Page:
primitives, precise)
• Working set size (depends on application): O(1),
  O(lg n)
• Storage overhead: O(n2)
• Time to resolve visibility to screen precision:
• Overdraw: maximum

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          Z-buffer Performance
• Brute-force image-space algorithm scores best for
  complex scenes – not very accurate but is easy to
  implement and is very general.
• Working set size: O(1)
• Storage overhead: O(1)
• Time to resolve visibility to screen precision: O(n)
• Overdraw: maximum
• But even O(n) is now intolerable!
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     Example Architectural scenes
          Here there can be an enormous amount of occlusion

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          Occlusion at various levels

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      Cells & Portals (object-space)
                                                 D       F

Model scene as a graph:                  C       B       E

• Nodes: Cells (or rooms)                        A       G
• Edges: Portals (or doors)

Graph gives us:
• Potentially visible set
• Superset of visible polygons                       A
• Room to room visibility
• Not a complete solution !                          B

                                             C       D       E

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Example Application : Quake game engine

 • Calculates visibility separately for
   environment and objects.
 • Environment
      – Use portals to determine potentially visible set
      – Use BSP-tree to order polygons front-back.
      – Scan-convert polygons maintaining order.

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    Example : Quake Game Engine
 • Scan converting polygons
      – Maintain front-back ordering.
      – Use visibility mask on scanline.

           F          - Create active edge list for polygons F & B.
Scanline              - Write in front-back order.
                      - Mask values once written to buffer.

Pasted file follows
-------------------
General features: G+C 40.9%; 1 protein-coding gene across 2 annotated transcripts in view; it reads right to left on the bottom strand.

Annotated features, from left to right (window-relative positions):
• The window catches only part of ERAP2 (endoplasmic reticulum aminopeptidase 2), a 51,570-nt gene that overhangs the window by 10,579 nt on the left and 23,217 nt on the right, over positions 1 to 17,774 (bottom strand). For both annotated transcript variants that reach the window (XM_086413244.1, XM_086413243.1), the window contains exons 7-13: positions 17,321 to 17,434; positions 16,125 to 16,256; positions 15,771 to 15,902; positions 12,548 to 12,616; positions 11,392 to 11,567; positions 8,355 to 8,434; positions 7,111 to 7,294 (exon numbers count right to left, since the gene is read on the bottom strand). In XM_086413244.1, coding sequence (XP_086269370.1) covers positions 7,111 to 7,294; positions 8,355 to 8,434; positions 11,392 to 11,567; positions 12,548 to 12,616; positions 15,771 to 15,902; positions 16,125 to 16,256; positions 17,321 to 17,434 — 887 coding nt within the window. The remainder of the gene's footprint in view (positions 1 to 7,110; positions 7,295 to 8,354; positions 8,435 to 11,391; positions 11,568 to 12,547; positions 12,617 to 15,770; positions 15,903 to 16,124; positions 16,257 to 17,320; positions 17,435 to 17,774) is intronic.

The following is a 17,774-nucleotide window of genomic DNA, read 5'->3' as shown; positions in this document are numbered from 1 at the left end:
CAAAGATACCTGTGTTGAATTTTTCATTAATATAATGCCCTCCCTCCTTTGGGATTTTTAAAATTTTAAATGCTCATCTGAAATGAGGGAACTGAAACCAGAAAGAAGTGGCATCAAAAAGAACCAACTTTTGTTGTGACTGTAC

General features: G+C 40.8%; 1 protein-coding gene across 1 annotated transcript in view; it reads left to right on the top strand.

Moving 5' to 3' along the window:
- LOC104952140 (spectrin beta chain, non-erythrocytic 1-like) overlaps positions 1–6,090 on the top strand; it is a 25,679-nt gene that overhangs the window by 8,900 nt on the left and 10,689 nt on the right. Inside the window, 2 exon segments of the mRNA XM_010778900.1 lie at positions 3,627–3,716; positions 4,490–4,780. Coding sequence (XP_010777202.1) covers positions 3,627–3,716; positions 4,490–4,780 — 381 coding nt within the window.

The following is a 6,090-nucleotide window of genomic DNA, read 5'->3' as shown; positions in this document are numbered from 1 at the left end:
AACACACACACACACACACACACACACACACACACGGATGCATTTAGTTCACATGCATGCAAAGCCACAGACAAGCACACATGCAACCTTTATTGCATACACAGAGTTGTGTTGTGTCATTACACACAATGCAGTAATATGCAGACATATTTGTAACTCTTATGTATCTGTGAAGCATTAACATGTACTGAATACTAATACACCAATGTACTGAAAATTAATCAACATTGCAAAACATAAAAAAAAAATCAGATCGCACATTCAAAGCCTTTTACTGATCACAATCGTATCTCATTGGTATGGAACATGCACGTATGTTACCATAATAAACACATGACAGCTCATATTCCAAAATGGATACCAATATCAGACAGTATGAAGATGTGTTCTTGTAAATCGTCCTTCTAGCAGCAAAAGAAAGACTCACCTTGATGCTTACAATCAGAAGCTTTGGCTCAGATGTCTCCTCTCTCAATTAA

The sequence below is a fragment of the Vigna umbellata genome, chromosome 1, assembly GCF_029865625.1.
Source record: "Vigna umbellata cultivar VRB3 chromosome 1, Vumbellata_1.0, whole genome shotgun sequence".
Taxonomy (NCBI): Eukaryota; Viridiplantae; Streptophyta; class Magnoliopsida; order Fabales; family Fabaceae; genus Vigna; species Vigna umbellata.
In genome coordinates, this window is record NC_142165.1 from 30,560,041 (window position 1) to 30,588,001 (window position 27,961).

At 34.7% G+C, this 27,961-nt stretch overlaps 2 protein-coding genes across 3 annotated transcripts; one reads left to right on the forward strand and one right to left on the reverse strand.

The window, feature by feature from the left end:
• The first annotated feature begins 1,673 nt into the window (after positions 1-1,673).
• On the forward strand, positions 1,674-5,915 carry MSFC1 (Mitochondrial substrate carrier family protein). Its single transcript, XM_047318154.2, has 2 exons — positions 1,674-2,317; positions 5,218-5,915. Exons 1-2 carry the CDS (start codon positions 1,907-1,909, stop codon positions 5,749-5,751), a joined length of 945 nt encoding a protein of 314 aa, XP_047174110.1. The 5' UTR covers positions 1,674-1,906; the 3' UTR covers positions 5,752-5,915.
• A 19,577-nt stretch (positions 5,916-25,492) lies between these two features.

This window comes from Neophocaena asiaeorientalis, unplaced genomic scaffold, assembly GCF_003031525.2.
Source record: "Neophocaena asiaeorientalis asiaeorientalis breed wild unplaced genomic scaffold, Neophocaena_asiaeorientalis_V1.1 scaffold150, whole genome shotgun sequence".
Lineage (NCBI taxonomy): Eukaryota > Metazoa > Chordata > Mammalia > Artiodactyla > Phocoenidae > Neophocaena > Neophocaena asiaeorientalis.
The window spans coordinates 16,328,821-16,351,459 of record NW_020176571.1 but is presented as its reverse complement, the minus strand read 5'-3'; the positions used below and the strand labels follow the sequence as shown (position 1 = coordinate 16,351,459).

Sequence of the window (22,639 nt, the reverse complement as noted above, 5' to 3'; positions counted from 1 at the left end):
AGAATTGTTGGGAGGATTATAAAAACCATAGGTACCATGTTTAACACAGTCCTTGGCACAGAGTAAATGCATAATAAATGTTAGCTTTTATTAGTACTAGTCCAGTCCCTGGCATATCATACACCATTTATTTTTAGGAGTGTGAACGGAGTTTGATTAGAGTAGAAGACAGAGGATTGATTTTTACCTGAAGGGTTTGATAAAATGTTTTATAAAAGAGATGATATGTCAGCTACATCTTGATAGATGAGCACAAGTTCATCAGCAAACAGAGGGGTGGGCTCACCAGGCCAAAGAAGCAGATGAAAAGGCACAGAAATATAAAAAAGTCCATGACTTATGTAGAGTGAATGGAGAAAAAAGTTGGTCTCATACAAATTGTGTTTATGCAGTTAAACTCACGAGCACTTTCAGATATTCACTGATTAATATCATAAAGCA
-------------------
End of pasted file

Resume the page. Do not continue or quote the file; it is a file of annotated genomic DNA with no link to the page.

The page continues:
- Write colour to framebuffer
                      - Write z to z-buffer

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   Example : Quake Game Engine
• Calculates visibility separately for environment
  and objects.
• Environment
     –    Use portals to determine potentially visible set
     –    Use BSP-tree to order polygons front-back.
     –    Scan-convert polygons maintaining order.
     –    Maintain colour and z buffers.
• Objects.
     – Use Z-buffer from environment stage.

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                 Other Applications

• Outdoor environments:
     – Urban regions, forests, natural scenes in general
• Or very complex assemblies: mechanical
  CAD parts (Boeing 777 engine block)
• Molecular visualization

          Very hard and still not solved problem
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          Z-Buffer & BSP Not Only
• Other approaches:
     – Depth sort – Newell, Newell & Sancha
     – Scan-line algorithms
     – Weiler-Atherton subdivision on polygon edges

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          Visible Surfaces - Summary
• Visible and Hidden Surfaces
• Z-Buffering

• Acknowledgments - thanks to Eric McKenzie, Edinburgh, from whose
  Graphics Course some of these slides were adapted.